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Themes:     Nature & Environment (51)  
Tags:    Beauty     Nature     Silence     Winter
michil Monday, 1 February 2010

There and then, just for a fleeting moment, I was part of it.

A rustling of, a swift movement. Just a shadow vanishing. My very steps had led it to flee. In an instant its cry was far. Oh no, the panic and energy spent could prove fatal.
Fleecy and pure is the snow for us but threatening and unforgiving is it for the deer in the wood, here near Boé. My fault it was – I scared it away. What a fool I had been.
There and then, just for a fleeting moment, I was part of it.
The deer is more delicate than you would imagine – its muscles are not those of a stag, its taste is refined and only nibbling at the pretruding leaves of trees it is hardly able to nourish itself well enough. Plentiful hay is but a dream.
The deer must tread carefully – these days are colder than cold and the most innocent of false moves could bring satisfaction to the eagle alone. My self indulgence has put it at risk. I kneel in the snow, aware of the foolish trespass. Remorse is all I have to offer.
I am transfixed under the two larch trees, full of self disgust for the violation done. Then, from the corner of my eye, I spot a sort of vapour that rises from a human size boulder partially covered by snow. I turn quickly, for in that instant I feel observed. I wish to escape but I am drawn closer as if pulled in by the observing eye. All is still and I draw back a step or two, lifting my head in a risposte of alert: the two larches are fluttering gently. It seems they are critical of the strange object with paperlike feet below them. Feeling slightly uneasy I remove the snow rackets and sit on them. A significant time passes, perhaps an hour, perhaps more. It starts to snow again. Then, my eyes firmly fixed on that grand boulder it happens again: nothing more than a puff but this time I saw it clearly and unmistakeably. I rise and with focus fixed I move to investigate the very point where that white cloudlike vision came from. Nothing. Nothing at all there. I lean forward with my ear, doing all to stifle my very breath. I wait. Patiently and silently I wait. At least an hour passes. A breath, a something, causes me to jump. I react, head back, I look, I touch, I smell. Nothing, nothing at all. I challenge again, this time leading with my other ear. No sign, no sensation.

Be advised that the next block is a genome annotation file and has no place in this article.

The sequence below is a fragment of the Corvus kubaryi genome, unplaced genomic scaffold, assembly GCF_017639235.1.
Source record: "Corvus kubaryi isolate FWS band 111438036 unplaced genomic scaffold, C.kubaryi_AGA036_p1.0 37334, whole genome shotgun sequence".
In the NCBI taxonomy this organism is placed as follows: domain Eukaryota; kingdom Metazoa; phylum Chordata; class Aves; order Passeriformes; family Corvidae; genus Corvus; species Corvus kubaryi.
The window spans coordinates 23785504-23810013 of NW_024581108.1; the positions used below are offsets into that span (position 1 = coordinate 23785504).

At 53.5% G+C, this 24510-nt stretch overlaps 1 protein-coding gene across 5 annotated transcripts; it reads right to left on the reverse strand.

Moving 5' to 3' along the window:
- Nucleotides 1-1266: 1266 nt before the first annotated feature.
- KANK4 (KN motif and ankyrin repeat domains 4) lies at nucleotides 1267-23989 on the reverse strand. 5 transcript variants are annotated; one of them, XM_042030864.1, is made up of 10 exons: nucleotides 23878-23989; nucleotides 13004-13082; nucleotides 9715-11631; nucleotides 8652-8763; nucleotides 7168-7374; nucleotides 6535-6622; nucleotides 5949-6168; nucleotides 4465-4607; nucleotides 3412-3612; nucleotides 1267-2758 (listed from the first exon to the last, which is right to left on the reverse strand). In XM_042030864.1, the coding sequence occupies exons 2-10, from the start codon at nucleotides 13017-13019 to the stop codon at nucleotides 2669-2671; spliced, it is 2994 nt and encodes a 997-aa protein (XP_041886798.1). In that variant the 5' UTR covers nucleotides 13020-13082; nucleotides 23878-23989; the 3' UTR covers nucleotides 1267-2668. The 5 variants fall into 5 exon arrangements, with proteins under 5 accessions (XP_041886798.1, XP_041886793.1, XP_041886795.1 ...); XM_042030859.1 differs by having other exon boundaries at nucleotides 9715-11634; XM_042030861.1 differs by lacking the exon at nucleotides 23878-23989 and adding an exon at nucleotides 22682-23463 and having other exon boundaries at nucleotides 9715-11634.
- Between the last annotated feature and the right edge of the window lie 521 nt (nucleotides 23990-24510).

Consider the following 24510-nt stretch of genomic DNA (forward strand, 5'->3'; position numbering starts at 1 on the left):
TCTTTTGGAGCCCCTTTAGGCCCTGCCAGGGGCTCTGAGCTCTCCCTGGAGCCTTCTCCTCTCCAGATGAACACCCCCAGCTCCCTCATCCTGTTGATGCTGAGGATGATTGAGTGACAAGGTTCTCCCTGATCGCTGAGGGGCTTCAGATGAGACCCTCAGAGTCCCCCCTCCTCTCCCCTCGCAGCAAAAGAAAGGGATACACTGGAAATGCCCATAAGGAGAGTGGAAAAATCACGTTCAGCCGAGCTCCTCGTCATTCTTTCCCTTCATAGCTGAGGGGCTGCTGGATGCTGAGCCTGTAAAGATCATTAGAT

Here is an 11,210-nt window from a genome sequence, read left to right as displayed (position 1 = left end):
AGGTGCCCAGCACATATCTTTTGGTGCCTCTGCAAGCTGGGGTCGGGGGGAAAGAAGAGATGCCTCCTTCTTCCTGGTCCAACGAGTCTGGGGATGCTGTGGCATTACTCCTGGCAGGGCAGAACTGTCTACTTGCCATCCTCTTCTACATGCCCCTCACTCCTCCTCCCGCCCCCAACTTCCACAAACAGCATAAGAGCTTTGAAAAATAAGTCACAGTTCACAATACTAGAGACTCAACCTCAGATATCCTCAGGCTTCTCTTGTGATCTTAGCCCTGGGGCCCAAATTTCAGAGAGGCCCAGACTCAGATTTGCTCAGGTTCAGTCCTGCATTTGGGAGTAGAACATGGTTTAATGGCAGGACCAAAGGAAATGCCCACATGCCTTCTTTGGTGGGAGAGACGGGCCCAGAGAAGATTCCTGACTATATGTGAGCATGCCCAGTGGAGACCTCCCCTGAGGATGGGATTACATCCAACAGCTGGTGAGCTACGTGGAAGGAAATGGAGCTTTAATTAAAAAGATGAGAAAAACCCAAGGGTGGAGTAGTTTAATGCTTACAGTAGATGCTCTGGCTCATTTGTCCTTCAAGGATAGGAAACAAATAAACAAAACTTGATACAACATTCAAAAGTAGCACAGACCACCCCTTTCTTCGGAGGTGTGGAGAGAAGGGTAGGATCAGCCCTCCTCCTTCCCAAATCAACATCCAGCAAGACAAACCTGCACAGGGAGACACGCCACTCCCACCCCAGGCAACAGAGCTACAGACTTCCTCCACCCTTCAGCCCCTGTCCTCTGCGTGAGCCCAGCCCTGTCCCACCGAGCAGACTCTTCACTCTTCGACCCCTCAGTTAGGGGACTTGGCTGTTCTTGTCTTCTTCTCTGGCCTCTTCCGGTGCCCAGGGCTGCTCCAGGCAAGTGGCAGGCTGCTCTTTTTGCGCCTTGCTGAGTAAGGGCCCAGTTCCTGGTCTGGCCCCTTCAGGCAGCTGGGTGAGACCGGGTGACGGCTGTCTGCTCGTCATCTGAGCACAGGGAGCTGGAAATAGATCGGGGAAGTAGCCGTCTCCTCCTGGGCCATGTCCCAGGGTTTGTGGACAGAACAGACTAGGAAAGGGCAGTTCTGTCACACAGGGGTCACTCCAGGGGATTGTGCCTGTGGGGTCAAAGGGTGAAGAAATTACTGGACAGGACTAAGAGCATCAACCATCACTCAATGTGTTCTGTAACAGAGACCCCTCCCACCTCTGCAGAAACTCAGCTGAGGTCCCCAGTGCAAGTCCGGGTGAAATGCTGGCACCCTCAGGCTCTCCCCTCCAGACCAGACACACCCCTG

I am shaking with the cold. I put the snow rackets back on. I see the giant larches leaning towards me. It seems they are smiling at my lack of perception, at my inadequate senses, so feeble am I and so lacking my senses, a human not justice to his primeval ancestor. The retreating I spot a deer, surely the one from before. It is close to a small tree not more than 20 metres away and this time it does not move. Then I realise why: in that very instant Nature has let me in, has greeted me. Nature wanted me as a part of it. It did it in a way that I heard the rocks themselves breathe. In our short lives we fail to understand. The truth is that we ourselves are part of Nature and there and then, for that fleeting moment, it was mine to cherish.
I could not have asked for more. To be aware of it was my crowning glory.
I think the very woods knew of my sensation, or at least for a moment I had this profound sensation, as if I had been accepted. As if by instinct, of shared and mutual respect, no attempt was made by either to go beyond that imaginary but very real border – the drawing line of Nature. We kept our distance but were as of one. Man and animal are perhaps born to be so – a heightened understanding of one and each’s existence our prize.
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